Currently, Laurent Bouzereau is the best-known home video/movie documentary filmmaker. His name has appeared in the closing credits for over 150 "making-of" documentaries and featurettes thus far, and he has only been in the business for 10 years as of 2005. It all started when he collected film memorabilia for classic Steven Spielberg and Brian De Palma films at the time of their release. It was clear that he loved films, and would hopefully get to make them in the future. He first started in the "film business" when he came over to the United States from France to work in film distribution. This was then followed up by several writing gigs for French magazines including 'L'Ecran Fantastique' and 'Globe'. On top of writing for these magazines, he wrote the book "The De Palma Cut" in 1988 about Brian De Palma's visual style and controversial films. Once Bouzereau heard that The Criterion Collection, a Laserdisc distributor for classic film, was making a Laserdisc for Brian De Palma's Carrie (1976), he called them up and told them he had some collectibles they may be interested in. As it turns out, some of those at Criterion had already read his book and wanted his input on the Laserdisc, so he recorded a very informative audio commentary track to be included on the Laserdisc. This was his first foray into the home video circuit. Bouzereau then produced another Laserdisc (LD) for Criterion, Alfred Hitchcock's Blackmail (1929). Universal Studios then contacted Bouzereau to produce Laserdiscs for Spielberg's 1941 (1979) and Jaws (1975). While the LD for 1941 (1979) was on hiatus, he then edited the EPK interviews for the film Alive (1993) and worked in feature development for ZM Productions. From here on in, he would produce some of the best making-of documentaries for home video, DVDs especially. Almost all of his first films were of feature-length, this includes The Making of '1941' (1996), The Last Picture Show: A Look Back (1999) and The Making of 'Jaws' (1995) to name a few. Unfortunately, the DVD format changes, and there is more demand for shorter documentaries to appeal to the masses. This resulted in having to personally cut down the The Making of 'Jaws' (1995) for the 25th Anniversary Jaws (1975) DVD. Now, the majority of his work it split up into three or so featurettes rather than one documentary. As for The Making of 'Jaws' (1995), it's finally being released onto DVD uncut, with the release of the 30th Anniversary DVD for Jaws (1975) in 2005.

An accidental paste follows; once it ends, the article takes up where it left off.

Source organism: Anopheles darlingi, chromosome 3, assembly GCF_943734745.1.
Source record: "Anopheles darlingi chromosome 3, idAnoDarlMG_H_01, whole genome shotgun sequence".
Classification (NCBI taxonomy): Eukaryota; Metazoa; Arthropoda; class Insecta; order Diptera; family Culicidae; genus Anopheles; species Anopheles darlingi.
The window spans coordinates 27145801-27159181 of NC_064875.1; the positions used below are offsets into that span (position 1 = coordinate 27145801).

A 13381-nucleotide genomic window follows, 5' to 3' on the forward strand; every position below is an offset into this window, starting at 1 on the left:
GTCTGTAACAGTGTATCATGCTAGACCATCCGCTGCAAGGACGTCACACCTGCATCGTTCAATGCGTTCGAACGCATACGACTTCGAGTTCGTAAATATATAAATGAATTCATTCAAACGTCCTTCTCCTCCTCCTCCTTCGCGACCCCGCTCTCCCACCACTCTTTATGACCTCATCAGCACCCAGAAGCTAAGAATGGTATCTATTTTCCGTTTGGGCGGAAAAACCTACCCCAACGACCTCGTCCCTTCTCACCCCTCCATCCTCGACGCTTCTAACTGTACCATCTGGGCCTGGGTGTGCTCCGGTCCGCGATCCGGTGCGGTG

Contribute to this page
Suggest an edit or add missing content